Sunday, January 07, 2007

Tidy tape exercise 'is madness'

You heard of red tape. Here is the black tape version ...

"Black tape has been put on civil servants' desks to show them where to put their pens.

The pilot exercise at National Insurance offices in Longbenton, North Tyneside, is part of a UK-drive to encourage staff to tidy their desks.

The Public and Commercial Services (PCS) union claimed the scheme was costing £7.4m nationally and branded it "demeaning" and "demoralising".

HM Revenue and Customs said it was in line with workstation training.

The exercise is part of the Lean programme, brought in by consultants Unipart, which has already seen public sector workers told to clear their desks of personal items.

The customs spokesman said: "Part of the Lean processing is to clear the workplace and only keep essential items to hand.

"This is in line with the workstation ergonomics training that all our staff receive and complies with the display screen equipment regulations (2002).

"The markers on desks are used to demonstrate that it is much better to work in a tidy work environment where everything has its place.

"Staff involved have confirmed they prefer the tidier workspace."    (Continued via BBC NEWS)    [Usability Resources]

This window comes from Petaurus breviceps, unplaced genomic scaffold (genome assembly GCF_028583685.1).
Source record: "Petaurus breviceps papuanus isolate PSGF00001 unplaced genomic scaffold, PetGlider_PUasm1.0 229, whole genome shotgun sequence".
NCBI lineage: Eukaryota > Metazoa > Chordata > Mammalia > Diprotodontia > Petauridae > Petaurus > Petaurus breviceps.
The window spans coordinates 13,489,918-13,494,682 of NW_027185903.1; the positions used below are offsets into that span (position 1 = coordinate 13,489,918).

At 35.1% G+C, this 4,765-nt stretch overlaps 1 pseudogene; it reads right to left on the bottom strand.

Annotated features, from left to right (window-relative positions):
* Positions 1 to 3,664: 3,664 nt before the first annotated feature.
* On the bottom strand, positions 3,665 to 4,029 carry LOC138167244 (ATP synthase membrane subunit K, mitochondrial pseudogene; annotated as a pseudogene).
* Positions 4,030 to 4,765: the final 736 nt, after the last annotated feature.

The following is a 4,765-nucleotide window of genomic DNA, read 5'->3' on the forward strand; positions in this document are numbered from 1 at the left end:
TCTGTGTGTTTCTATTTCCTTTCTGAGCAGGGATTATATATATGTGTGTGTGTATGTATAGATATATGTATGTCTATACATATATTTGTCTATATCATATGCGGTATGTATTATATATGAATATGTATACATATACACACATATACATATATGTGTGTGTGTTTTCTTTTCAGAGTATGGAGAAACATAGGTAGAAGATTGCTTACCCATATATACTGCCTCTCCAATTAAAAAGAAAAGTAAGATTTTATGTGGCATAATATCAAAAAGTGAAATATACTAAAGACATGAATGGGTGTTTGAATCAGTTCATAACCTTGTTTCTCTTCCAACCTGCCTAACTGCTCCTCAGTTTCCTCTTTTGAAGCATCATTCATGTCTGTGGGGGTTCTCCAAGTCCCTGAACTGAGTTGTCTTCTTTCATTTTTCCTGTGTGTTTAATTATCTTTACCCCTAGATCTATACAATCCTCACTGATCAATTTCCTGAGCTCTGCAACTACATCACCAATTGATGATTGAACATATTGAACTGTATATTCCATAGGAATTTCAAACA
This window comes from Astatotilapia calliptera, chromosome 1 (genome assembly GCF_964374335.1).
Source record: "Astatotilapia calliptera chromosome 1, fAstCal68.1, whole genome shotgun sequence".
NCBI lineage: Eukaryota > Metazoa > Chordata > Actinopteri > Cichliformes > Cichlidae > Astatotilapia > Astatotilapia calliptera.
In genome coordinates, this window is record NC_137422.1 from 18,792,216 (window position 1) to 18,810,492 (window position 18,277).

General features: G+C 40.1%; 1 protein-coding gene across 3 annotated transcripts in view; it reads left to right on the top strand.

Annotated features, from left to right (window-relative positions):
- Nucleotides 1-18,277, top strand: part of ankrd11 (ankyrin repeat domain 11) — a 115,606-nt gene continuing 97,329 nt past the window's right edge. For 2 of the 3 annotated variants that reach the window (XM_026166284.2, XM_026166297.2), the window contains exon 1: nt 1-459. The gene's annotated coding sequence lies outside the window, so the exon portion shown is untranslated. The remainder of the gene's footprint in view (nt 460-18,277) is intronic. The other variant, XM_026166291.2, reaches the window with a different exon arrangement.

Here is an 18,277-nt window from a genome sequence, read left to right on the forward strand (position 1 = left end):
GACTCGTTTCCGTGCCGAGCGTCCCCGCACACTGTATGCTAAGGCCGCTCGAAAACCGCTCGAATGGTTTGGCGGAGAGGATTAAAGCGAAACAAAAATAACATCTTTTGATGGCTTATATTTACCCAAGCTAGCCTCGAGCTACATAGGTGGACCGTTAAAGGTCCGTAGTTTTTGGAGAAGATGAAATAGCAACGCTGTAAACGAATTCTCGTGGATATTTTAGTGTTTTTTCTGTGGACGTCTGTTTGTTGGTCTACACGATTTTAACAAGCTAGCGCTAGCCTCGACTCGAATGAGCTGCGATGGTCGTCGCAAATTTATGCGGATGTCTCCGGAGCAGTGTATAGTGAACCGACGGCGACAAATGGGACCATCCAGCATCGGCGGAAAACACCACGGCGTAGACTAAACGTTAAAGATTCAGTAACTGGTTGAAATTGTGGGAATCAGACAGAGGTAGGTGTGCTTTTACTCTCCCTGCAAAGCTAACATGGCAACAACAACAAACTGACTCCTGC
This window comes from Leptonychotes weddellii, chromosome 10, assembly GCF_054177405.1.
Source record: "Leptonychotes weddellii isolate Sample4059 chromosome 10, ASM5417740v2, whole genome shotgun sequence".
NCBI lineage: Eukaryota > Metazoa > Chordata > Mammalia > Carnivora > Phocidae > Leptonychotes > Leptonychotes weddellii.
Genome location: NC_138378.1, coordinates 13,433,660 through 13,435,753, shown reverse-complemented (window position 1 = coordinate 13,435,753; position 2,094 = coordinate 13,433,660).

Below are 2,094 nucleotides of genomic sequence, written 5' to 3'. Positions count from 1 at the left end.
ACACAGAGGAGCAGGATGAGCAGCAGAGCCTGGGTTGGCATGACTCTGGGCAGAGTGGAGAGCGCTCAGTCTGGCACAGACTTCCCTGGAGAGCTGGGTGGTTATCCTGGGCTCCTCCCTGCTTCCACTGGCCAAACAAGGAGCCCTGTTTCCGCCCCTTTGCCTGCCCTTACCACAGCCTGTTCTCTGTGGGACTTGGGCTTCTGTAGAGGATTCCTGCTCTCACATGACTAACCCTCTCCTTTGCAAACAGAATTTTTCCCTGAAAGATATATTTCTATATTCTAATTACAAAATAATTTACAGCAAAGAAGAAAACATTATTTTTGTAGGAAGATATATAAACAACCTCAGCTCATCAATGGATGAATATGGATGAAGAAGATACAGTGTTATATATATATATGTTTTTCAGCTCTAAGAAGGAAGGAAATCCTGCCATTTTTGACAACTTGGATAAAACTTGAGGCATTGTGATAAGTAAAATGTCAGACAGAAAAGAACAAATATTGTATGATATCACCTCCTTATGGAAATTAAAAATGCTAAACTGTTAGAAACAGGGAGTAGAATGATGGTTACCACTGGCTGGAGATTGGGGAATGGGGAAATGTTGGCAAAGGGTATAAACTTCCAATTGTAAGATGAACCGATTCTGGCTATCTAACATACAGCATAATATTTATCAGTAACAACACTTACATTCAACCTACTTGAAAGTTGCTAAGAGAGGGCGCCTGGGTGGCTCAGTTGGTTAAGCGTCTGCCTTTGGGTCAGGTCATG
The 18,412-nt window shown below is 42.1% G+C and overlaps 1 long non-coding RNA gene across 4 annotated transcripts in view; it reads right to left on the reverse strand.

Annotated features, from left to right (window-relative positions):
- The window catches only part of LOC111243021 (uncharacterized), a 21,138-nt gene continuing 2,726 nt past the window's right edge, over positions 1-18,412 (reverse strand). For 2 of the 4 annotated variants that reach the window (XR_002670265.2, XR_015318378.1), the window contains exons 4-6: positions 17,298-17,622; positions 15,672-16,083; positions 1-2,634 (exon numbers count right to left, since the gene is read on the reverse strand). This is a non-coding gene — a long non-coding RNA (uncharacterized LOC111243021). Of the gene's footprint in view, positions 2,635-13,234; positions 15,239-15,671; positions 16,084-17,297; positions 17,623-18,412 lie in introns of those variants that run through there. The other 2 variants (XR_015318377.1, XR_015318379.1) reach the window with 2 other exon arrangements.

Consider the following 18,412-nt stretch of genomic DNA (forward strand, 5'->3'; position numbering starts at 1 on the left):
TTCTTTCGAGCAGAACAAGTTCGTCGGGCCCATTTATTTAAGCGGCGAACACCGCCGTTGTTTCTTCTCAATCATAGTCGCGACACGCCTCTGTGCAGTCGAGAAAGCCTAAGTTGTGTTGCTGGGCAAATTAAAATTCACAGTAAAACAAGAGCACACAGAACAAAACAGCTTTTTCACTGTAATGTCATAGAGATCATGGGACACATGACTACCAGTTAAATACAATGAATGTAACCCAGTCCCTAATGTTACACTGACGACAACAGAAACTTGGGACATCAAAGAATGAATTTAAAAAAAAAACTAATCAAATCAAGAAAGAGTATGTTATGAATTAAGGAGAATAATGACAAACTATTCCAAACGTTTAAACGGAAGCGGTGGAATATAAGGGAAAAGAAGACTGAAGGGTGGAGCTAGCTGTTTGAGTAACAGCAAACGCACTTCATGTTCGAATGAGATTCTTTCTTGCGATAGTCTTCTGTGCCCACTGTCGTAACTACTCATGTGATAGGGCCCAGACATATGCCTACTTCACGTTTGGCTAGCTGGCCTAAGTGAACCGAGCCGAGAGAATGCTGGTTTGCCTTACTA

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1 Comments:

Anonymous Anonymous said...

Straight bananas and bent cucumbers

There’s nothing the media and dare I say it bloggers too like better than “the world’s gone mad” stories. There’s also another journalistic truism about never letting the facts get in the way of a good story.

The taped up civil servants’ desks is a great example. By reducing to absurdity, everyone missed the point of lean working which has led to Toyota, becoming the world’s most successful motor manufacturer.

Lean isn’t about tidy desks but the mindset that goes behind them. Everyone is familiar with mechanics putting tools back on a peg board.

They do that so they don’t waste time hunting for the tool the next time they need it. The lean principle about being tidy and ready for work is simply applied commonsense and no, Unipart never recommended putting tape round items on desks.

Keeping work stations business-like is especially relevant in hot desking or shift-working but applies anywhere. But that’s just a tiny part of thinking lean.



Lean is really about getting the people who do the work to suggest continuous improvements to how they work, have them reviewed by their workmates in a structured way which tests new ideas rigorously and have a system which allows improvements to be cascaded rapidly.

It kills command and control management as in lean it is the team that does the work which decides how the work gets done.

To get lean right you need that culture as well as the tools and techniques. It’s not easy but Unipart is way ahead of the field after 20 years refinement.

Still that probably would not make such a good media soundbite! But don’t take our/my word for it have a look at what an independent academic says at http://www.som.cranfield.ac.uk/som/research/centres/cbp/downloads/New%20Lean%20Thinking.pdf

6:59 AM  

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